Local residents Kim and Hal Brophy attended the evening session of the open house. They live on Britannia Road, south of the proposed Brunel closure. They spoke with both Town staff and TriSport representatives to understand “what some of the pain points are and then what are some of the mitigation strategies around that, and to be honest I’ve been pretty satisfied with how they’re going to address the issues,” said Kim.
She said that despite the inconvenience of the closure, she supports the event. “I think that we need to find a way to come together and work through some of the tensions around the route so that we can support this type of world-class event in our town. I think it’s good for all of us.”
As an athlete herself, Kim said that community support “can really make or break a race and and the experience that you have as a participant, as a family member that’s supporting an athlete, but also as a volunteer…When you go into a town and the town is behind it, it’s such a nice vibe—it makes for such a positive experience. I think it showcases the town and role models to others, you know, how you can be involved in sport and makes this more accessible to others. And I think that everyone benefits when everyone can get behind this kind of event.”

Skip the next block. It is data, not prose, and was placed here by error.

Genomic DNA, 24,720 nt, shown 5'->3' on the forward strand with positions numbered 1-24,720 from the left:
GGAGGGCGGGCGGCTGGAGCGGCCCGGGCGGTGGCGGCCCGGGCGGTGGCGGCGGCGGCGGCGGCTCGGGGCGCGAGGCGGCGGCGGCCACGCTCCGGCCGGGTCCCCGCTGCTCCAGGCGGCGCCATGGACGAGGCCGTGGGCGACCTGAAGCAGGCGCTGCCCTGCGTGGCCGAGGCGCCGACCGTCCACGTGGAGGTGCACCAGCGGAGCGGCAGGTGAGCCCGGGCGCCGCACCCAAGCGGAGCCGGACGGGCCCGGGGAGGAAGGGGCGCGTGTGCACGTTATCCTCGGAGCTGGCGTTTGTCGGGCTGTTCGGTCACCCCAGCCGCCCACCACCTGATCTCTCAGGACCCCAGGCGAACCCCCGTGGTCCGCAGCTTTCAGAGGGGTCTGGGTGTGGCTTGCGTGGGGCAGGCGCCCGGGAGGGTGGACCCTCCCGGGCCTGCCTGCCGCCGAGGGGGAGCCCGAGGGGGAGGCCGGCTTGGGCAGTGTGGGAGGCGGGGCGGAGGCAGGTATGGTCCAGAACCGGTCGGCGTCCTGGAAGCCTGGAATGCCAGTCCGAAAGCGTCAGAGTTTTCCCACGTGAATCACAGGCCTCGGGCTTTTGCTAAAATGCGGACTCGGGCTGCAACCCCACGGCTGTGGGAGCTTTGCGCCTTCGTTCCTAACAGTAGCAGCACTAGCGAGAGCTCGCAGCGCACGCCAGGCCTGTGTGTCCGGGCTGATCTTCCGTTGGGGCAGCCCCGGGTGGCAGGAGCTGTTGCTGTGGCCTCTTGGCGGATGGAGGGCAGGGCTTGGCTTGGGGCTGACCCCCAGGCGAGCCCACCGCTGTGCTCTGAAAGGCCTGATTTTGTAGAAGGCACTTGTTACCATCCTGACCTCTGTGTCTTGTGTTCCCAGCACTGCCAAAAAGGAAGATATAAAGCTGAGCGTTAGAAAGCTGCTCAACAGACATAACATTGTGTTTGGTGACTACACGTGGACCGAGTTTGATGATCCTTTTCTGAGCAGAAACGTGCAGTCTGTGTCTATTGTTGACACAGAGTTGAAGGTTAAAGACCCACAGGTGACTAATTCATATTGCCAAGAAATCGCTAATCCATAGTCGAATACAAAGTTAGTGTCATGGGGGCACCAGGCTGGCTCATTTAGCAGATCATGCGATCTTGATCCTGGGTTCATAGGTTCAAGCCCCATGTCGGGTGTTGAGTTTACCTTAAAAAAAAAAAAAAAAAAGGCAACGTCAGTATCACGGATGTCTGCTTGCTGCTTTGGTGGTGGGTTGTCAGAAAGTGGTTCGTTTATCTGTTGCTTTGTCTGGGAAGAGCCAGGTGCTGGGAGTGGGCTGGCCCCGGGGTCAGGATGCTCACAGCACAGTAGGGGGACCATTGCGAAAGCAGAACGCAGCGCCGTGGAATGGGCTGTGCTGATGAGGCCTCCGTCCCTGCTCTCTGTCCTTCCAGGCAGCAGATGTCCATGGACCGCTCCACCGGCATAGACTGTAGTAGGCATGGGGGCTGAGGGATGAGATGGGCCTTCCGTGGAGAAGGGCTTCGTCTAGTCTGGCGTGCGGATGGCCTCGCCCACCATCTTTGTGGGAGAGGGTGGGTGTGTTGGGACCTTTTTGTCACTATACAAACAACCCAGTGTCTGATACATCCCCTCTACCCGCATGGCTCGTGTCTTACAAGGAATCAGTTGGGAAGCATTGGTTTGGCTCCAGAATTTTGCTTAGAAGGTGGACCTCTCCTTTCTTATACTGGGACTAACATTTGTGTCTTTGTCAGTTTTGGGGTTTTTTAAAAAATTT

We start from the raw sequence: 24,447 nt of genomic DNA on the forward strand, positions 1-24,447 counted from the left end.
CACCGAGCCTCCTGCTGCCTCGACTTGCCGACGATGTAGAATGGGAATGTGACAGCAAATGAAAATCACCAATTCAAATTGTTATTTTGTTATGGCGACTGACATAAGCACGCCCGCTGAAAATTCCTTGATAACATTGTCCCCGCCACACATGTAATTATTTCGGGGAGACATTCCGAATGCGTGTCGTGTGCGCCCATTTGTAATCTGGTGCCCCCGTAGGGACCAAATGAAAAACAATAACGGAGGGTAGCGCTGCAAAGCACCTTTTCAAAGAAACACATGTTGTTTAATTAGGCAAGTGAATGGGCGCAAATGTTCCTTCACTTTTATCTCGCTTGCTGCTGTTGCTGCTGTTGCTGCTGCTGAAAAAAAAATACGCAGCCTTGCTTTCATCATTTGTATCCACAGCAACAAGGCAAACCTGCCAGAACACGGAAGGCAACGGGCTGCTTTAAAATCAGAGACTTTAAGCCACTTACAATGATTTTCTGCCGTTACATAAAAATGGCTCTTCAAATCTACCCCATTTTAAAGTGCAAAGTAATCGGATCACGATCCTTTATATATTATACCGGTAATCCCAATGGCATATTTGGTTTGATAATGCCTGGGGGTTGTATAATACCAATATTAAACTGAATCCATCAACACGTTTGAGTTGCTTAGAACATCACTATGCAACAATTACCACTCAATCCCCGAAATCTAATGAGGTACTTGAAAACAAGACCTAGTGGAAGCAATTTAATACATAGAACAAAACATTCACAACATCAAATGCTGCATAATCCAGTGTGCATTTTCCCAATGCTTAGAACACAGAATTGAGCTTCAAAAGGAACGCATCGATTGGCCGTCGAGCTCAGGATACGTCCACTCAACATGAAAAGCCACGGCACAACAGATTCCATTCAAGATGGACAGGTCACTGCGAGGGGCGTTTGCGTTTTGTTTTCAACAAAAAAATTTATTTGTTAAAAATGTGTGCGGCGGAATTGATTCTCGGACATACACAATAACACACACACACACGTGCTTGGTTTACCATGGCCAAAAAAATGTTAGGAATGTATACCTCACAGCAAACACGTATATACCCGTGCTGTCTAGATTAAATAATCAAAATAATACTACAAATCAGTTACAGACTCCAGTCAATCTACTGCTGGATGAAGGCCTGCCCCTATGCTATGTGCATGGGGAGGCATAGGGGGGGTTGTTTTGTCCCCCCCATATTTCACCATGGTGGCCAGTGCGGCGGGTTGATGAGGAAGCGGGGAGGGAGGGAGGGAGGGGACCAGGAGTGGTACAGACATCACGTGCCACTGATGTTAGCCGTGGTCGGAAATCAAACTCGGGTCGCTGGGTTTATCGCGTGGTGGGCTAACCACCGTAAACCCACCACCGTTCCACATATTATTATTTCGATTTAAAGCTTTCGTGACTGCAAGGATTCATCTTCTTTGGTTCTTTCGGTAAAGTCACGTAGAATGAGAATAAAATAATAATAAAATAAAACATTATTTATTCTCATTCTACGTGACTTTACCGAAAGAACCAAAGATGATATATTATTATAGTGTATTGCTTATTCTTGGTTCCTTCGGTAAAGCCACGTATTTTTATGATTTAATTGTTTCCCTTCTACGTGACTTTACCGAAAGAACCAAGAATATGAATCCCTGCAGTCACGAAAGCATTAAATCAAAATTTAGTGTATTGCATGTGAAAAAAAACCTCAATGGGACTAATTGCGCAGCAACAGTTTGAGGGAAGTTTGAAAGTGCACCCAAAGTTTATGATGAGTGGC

Other attendees from earlier in the day expressed concerns about the number of people affected by the closure—with one noting that some of the affected properties are multi-residential—and the timing of the event, as well as why a non-emergency, non-construction event should be allowed to close a major road.
Others noted the positive economic impact of the event, estimated at more than $1 million.
The Town of Huntsville contributes $25,000 each year toward the $100,000 licensing fee for the event plus in-kind contributions of an additional $25,000 to support the event, including use of the Canada Summit Centre. Trisport spends between $40,000-50,000 locally on incidentals to organize the event, and contributes about $10,000 to local volunteer organizations who help out.
Council will vote on the proposed road closure at its meeting on Monday, Feb. 24.